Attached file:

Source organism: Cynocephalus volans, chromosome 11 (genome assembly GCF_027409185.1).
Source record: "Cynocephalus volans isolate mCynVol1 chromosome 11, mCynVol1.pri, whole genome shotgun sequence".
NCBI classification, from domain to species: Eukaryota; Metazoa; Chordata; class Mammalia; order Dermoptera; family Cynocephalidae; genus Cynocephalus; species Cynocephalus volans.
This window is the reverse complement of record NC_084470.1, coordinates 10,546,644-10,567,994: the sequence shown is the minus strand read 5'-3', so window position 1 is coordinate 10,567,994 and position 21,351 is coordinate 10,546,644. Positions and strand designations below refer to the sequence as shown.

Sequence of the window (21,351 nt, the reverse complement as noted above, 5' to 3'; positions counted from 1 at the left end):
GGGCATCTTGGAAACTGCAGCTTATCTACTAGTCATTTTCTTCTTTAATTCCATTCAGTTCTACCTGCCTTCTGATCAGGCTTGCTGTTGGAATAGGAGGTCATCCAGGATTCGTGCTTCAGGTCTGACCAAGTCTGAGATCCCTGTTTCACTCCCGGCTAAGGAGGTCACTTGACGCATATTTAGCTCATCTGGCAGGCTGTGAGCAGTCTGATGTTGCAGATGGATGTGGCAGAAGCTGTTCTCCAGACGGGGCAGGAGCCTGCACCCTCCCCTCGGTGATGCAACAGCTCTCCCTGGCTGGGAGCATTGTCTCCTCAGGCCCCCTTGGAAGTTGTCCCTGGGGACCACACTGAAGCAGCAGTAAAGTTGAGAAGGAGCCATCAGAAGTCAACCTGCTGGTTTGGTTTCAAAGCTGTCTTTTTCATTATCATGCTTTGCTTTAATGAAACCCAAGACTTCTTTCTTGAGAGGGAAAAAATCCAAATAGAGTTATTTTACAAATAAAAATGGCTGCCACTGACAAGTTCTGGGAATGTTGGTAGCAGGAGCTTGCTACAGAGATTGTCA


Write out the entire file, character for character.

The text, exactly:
Source organism: Cynocephalus volans, chromosome 11 (genome assembly GCF_027409185.1).
Source record: "Cynocephalus volans isolate mCynVol1 chromosome 11, mCynVol1.pri, whole genome shotgun sequence".
NCBI classification, from domain to species: Eukaryota; Metazoa; Chordata; class Mammalia; order Dermoptera; family Cynocephalidae; genus Cynocephalus; species Cynocephalus volans.
This window is the reverse complement of record NC_084470.1, coordinates 10,546,644-10,567,994: the sequence shown is the minus strand read 5'-3', so window position 1 is coordinate 10,567,994 and position 21,351 is coordinate 10,546,644. Positions and strand designations below refer to the sequence as shown.

Sequence of the window (21,351 nt, the reverse complement as noted above, 5' to 3'; positions counted from 1 at the left end):
GGGCATCTTGGAAACTGCAGCTTATCTACTAGTCATTTTCTTCTTTAATTCCATTCAGTTCTACCTGCCTTCTGATCAGGCTTGCTGTTGGAATAGGAGGTCATCCAGGATTCGTGCTTCAGGTCTGACCAAGTCTGAGATCCCTGTTTCACTCCCGGCTAAGGAGGTCACTTGACGCATATTTAGCTCATCTGGCAGGCTGTGAGCAGTCTGATGTTGCAGATGGATGTGGCAGAAGCTGTTCTCCAGACGGGGCAGGAGCCTGCACCCTCCCCTCGGTGATGCAACAGCTCTCCCTGGCTGGGAGCATTGTCTCCTCAGGCCCCCTTGGAAGTTGTCCCTGGGGACCACACTGAAGCAGCAGTAAAGTTGAGAAGGAGCCATCAGAAGTCAACCTGCTGGTTTGGTTTCAAAGCTGTCTTTTTCATTATCATGCTTTGCTTTAATGAAACCCAAGACTTCTTTCTTGAGAGGGAAAAAATCCAAATAGAGTTATTTTACAAATAAAAATGGCTGCCACTGACAAGTTCTGGGAATGTTGGTAGCAGGAGCTTGCTACAGAGATTGTCA